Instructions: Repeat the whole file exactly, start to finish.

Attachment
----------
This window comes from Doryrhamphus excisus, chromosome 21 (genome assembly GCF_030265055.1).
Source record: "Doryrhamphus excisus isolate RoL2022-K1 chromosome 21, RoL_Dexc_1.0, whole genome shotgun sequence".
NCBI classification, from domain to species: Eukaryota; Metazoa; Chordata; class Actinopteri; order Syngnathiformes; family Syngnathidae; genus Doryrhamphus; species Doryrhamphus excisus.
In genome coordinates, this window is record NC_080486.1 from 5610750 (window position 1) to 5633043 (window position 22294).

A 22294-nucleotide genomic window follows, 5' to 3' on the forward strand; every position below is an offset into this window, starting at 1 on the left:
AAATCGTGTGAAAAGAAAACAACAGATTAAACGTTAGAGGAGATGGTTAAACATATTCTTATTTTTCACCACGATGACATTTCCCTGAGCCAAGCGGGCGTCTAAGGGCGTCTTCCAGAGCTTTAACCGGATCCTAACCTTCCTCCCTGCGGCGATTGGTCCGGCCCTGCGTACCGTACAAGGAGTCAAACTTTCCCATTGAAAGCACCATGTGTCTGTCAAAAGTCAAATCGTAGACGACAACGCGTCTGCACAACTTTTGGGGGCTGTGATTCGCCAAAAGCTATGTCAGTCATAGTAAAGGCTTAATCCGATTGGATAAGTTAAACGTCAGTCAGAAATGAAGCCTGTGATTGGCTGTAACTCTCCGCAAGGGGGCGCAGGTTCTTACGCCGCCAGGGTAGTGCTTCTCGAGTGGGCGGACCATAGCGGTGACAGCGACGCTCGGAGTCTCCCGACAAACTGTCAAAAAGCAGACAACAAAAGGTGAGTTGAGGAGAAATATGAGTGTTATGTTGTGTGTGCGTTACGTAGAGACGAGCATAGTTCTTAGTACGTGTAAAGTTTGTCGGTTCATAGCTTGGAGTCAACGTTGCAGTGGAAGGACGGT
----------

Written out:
This window comes from Doryrhamphus excisus, chromosome 21 (genome assembly GCF_030265055.1).
Source record: "Doryrhamphus excisus isolate RoL2022-K1 chromosome 21, RoL_Dexc_1.0, whole genome shotgun sequence".
NCBI classification, from domain to species: Eukaryota; Metazoa; Chordata; class Actinopteri; order Syngnathiformes; family Syngnathidae; genus Doryrhamphus; species Doryrhamphus excisus.
In genome coordinates, this window is record NC_080486.1 from 5610750 (window position 1) to 5633043 (window position 22294).

A 22294-nucleotide genomic window follows, 5' to 3' on the forward strand; every position below is an offset into this window, starting at 1 on the left:
AAATCGTGTGAAAAGAAAACAACAGATTAAACGTTAGAGGAGATGGTTAAACATATTCTTATTTTTCACCACGATGACATTTCCCTGAGCCAAGCGGGCGTCTAAGGGCGTCTTCCAGAGCTTTAACCGGATCCTAACCTTCCTCCCTGCGGCGATTGGTCCGGCCCTGCGTACCGTACAAGGAGTCAAACTTTCCCATTGAAAGCACCATGTGTCTGTCAAAAGTCAAATCGTAGACGACAACGCGTCTGCACAACTTTTGGGGGCTGTGATTCGCCAAAAGCTATGTCAGTCATAGTAAAGGCTTAATCCGATTGGATAAGTTAAACGTCAGTCAGAAATGAAGCCTGTGATTGGCTGTAACTCTCCGCAAGGGGGCGCAGGTTCTTACGCCGCCAGGGTAGTGCTTCTCGAGTGGGCGGACCATAGCGGTGACAGCGACGCTCGGAGTCTCCCGACAAACTGTCAAAAAGCAGACAACAAAAGGTGAGTTGAGGAGAAATATGAGTGTTATGTTGTGTGTGCGTTACGTAGAGACGAGCATAGTTCTTAGTACGTGTAAAGTTTGTCGGTTCATAGCTTGGAGTCAACGTTGCAGTGGAAGGACGGT